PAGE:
Stocking energy from renewable energy production machines 0
By braikar, 23-06-2014 - 20:46 in Arts, Infrastructure, Science, Technology

This is a problem that everyone faces when they try to fulfill their energy requirements by using renewable methods (solar panels, windmills etc.). The energy cannot be stocked, or at least no efficient way exists up to now, large batteries farms are needed and this is not useful at all, this can only be used at very small scales.
The solution I’m presenting now can be applied both at very large scales and very small scales. But most efficiently for very large scales applications. We must rely on the different boiling temperatures of materials. The technical aspects are not my problem, I don’t have the means to look in details into it, but the general idea is quite simple.
Let’s imagine a solar farm that can produce 50 MW at peak, but only 5-10 MW as a median production when the sun is not very strong. All that for a building requiring 20 MW of constant power.

The problem is evident, it will provide enough power to that building only during sunny days around noon time when the sun is strongest. And sadly that excess energy must either be sold to other users or just be discarded as it cannot be used.

The large scale solution is to have large pools of water for example that are heated as much as possible during peak efficiency with the excess energy. When the solar produced energy goes below the needed requirements of 20 MW, all the excess energy is available as heat saved inside these pools. Now we can use 2 different methods together to convert that stored heat into usable electricity.
Assuming the water has been heated to 80°C degrees, we’ll need an element that has a vaporization temperature around 40°C, by subjecting that element in a closed circuit it will instantly vaporize and the steam can be used to power turbines as is done in all nuclear, charcoal, gas etc. powerplants. This element has to remain in a closed loop so that it is not wasted by letting it go into the atmosphere and instead as it condenses goes back into a reservoir to be used once again at another occasion, or until such time as the water pool temperature has gone so low as to not be able to trigger the boiling of that element.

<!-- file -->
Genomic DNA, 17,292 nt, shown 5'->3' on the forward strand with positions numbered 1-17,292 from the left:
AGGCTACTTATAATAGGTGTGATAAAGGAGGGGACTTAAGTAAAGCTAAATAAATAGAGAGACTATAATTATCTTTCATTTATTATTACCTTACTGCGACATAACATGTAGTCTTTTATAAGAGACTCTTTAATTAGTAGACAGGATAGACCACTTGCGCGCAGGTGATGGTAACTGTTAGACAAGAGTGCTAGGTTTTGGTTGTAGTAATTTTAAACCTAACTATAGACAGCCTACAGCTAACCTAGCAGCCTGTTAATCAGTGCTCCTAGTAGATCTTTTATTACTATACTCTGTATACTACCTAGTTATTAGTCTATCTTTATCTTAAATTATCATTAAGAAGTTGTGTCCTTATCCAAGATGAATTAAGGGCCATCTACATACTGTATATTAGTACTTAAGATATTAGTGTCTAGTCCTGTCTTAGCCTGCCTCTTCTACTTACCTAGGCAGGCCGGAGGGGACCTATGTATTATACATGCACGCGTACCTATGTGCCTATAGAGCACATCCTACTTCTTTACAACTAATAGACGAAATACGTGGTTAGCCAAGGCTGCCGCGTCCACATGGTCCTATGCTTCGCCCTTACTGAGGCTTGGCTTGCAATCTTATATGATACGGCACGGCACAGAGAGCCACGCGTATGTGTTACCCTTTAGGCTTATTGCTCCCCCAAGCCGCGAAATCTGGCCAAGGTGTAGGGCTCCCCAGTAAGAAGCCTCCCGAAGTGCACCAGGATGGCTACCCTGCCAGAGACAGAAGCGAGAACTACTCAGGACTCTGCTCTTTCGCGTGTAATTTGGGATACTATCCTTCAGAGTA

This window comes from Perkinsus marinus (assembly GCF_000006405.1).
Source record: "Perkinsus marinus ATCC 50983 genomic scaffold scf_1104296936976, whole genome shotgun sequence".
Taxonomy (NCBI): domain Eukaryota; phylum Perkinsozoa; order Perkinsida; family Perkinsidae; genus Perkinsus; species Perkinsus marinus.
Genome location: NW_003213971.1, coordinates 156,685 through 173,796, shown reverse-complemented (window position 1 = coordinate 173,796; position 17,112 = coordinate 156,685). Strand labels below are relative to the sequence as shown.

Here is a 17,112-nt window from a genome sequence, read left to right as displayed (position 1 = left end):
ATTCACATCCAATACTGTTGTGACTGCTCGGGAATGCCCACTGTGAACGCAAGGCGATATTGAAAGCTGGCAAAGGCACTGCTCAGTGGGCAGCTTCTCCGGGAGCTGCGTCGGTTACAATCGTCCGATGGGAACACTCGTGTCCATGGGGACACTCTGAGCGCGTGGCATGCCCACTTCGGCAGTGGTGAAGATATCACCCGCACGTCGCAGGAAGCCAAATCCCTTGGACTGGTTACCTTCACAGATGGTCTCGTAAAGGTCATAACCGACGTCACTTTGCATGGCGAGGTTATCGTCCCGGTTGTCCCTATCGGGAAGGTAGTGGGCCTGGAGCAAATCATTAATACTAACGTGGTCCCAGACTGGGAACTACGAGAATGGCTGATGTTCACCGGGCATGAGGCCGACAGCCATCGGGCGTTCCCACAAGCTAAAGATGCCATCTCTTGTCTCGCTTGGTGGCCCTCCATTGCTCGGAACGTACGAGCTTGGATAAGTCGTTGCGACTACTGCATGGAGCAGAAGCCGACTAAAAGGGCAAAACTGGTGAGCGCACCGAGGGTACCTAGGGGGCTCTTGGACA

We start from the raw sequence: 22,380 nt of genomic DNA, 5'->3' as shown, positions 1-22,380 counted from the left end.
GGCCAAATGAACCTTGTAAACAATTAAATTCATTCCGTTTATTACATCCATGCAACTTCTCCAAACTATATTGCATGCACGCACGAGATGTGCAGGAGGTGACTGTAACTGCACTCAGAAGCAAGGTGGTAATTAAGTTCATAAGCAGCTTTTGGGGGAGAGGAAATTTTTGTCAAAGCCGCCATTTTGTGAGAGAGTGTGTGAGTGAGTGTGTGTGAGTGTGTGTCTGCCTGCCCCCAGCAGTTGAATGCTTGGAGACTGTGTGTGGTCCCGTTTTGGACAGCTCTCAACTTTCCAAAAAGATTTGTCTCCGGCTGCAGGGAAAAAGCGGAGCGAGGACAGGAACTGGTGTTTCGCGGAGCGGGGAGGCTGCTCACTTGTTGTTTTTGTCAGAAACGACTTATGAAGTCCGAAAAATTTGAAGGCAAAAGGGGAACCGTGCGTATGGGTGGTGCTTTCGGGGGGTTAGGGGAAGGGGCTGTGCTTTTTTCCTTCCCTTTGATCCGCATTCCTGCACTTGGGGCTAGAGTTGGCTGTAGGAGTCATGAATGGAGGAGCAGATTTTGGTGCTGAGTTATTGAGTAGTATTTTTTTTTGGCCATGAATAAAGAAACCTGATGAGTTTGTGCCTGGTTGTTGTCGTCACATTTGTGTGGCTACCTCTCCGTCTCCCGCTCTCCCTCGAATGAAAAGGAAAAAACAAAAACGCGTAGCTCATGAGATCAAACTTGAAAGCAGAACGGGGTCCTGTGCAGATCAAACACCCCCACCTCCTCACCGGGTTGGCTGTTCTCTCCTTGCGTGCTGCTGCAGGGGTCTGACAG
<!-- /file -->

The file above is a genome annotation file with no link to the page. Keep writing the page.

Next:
By the same method we can use many different elements, that have increasingly lower and lower boiling temperatures in closed loops to successively run turbines until a point where the heat stored inside the water pools is almost gone.

On top of these systems we can use peltier plates plates in between places of different temperatures, for example between the main pool and the closed loops, or even between different parts of the same closed loop (beginning when it’s hotter and end when it’s cooler and condensed), to use the temperature differences efficiently to once again generate some more power with these temperature differentials.

That’s about it, now we just need engineers to look at the specific details to put such systems in place for large scale renewable energy plants. This can obviously also be used for wind farms, combines solar/wind farm, geothermic installations, hydroelectric farms etc.

Need I add, why do we only have horizontal wind farms?? Simple poles with wind turbines turning on a vertical axis would be much more efficient than huge poles with horizontal mills that have to follow the direction of the wind, a vertical axis windmill is always able to catch wind coming from any direction.